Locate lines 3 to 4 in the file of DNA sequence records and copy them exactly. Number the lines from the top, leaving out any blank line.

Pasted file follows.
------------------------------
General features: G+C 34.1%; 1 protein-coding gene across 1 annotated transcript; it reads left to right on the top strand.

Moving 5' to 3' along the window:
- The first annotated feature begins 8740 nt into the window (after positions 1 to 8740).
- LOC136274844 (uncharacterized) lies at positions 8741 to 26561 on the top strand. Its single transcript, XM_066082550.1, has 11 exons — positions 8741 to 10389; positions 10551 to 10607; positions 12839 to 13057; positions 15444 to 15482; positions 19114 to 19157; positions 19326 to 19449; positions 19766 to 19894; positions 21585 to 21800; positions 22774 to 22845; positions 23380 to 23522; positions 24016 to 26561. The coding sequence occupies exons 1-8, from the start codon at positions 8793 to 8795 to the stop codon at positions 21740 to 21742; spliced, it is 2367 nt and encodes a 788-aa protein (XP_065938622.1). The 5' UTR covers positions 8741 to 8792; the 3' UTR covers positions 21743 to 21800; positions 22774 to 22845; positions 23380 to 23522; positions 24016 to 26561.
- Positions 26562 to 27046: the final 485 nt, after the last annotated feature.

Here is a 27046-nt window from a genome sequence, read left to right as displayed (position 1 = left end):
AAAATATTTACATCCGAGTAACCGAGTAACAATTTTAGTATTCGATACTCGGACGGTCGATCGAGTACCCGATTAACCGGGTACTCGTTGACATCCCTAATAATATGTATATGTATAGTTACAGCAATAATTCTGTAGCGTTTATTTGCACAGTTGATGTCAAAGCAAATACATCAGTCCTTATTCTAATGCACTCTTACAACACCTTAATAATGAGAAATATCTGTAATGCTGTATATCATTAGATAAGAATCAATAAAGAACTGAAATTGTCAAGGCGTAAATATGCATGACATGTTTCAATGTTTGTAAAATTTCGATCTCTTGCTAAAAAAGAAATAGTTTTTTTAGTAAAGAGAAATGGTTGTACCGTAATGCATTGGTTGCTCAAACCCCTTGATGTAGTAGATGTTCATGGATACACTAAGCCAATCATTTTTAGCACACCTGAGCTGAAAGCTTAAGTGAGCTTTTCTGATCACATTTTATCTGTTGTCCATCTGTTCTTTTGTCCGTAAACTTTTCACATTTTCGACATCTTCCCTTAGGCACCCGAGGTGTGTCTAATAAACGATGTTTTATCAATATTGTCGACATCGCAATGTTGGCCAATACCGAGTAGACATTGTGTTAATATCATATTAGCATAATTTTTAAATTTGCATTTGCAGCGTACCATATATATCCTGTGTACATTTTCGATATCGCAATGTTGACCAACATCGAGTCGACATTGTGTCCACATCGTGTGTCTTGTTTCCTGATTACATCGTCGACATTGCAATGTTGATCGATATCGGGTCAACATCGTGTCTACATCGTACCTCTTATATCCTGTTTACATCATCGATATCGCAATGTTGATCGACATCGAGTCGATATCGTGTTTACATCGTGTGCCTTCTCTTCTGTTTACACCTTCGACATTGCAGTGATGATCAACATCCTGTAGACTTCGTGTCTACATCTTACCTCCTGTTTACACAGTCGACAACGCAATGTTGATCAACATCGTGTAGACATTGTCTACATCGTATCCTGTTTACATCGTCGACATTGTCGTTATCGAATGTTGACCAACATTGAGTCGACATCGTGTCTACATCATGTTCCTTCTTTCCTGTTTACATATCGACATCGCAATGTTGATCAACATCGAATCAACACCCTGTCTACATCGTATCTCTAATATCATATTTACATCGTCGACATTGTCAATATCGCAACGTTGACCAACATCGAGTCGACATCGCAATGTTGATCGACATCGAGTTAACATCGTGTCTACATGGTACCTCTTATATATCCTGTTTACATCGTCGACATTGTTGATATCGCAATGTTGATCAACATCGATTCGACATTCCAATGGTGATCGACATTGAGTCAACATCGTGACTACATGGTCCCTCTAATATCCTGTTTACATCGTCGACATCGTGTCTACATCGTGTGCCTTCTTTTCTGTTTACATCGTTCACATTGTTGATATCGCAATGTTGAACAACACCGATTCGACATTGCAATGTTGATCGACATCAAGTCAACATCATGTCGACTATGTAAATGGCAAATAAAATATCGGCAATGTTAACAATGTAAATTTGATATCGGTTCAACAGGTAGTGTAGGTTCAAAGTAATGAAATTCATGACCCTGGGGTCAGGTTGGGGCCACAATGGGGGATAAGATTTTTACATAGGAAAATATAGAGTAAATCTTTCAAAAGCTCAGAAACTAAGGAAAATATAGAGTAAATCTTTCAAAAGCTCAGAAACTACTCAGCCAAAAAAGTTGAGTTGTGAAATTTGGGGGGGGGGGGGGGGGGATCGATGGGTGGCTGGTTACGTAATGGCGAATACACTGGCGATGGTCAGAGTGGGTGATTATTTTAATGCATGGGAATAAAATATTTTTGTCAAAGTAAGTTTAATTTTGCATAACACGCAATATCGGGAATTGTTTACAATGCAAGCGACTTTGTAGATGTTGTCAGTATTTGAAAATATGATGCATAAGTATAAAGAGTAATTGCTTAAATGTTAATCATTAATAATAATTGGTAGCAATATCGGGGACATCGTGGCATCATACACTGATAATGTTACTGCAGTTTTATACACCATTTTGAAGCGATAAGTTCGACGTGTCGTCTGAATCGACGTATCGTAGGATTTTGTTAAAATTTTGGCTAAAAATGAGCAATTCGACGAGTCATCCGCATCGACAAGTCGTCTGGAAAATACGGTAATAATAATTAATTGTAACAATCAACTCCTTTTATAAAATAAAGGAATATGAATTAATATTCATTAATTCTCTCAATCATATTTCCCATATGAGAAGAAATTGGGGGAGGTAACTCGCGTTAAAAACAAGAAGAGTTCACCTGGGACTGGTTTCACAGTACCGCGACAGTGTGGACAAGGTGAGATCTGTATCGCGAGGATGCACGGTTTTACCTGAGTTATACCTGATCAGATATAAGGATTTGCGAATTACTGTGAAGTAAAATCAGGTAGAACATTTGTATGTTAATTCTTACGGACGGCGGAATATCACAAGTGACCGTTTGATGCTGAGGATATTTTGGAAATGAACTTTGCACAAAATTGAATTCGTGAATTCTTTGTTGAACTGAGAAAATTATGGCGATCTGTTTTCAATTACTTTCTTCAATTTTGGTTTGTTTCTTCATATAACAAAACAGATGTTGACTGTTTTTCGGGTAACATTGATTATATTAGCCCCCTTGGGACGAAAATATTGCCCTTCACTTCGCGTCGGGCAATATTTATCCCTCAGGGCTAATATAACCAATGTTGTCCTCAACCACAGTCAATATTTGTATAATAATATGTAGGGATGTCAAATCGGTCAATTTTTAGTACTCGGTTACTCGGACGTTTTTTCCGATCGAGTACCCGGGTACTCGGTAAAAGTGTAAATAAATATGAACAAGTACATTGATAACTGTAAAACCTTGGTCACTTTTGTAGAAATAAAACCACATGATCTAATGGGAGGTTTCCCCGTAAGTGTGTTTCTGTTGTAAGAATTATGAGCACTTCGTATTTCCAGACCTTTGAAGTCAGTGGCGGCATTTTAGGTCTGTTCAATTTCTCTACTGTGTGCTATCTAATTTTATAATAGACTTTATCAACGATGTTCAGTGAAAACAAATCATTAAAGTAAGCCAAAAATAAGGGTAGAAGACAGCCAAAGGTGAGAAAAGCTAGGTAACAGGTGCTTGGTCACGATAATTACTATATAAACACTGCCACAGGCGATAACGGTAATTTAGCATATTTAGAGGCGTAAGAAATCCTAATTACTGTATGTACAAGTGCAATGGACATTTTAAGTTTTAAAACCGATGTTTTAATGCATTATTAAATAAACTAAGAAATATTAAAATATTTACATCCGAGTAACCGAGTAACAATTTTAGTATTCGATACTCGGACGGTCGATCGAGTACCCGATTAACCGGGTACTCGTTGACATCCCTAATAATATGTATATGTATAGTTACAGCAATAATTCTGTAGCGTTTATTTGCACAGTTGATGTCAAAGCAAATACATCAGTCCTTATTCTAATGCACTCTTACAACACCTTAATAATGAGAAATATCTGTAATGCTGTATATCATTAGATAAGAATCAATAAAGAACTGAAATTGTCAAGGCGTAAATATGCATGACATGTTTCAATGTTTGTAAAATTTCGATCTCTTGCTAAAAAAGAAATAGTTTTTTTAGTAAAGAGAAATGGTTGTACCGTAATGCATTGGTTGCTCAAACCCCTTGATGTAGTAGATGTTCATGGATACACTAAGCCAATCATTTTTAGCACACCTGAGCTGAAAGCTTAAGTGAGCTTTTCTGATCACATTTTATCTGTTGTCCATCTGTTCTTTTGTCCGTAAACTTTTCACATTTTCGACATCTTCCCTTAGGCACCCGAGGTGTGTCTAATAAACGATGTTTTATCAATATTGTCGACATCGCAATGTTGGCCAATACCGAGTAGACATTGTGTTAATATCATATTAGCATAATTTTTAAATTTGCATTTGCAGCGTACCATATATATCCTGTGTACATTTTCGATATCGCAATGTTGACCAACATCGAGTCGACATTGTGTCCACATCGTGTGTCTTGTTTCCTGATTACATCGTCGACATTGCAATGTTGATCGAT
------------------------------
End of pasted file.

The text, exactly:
- The first annotated feature begins 8740 nt into the window (after positions 1 to 8740).
- LOC136274844 (uncharacterized) lies at positions 8741 to 26561 on the top strand. Its single transcript, XM_066082550.1, has 11 exons — positions 8741 to 10389; positions 10551 to 10607; positions 12839 to 13057; positions 15444 to 15482; positions 19114 to 19157; positions 19326 to 19449; positions 19766 to 19894; positions 21585 to 21800; positions 22774 to 22845; positions 23380 to 23522; positions 24016 to 26561. The coding sequence occupies exons 1-8, from the start codon at positions 8793 to 8795 to the stop codon at positions 21740 to 21742; spliced, it is 2367 nt and encodes a 788-aa protein (XP_065938622.1). The 5' UTR covers positions 8741 to 8792; the 3' UTR covers positions 21743 to 21800; positions 22774 to 22845; positions 23380 to 23522; positions 24016 to 26561.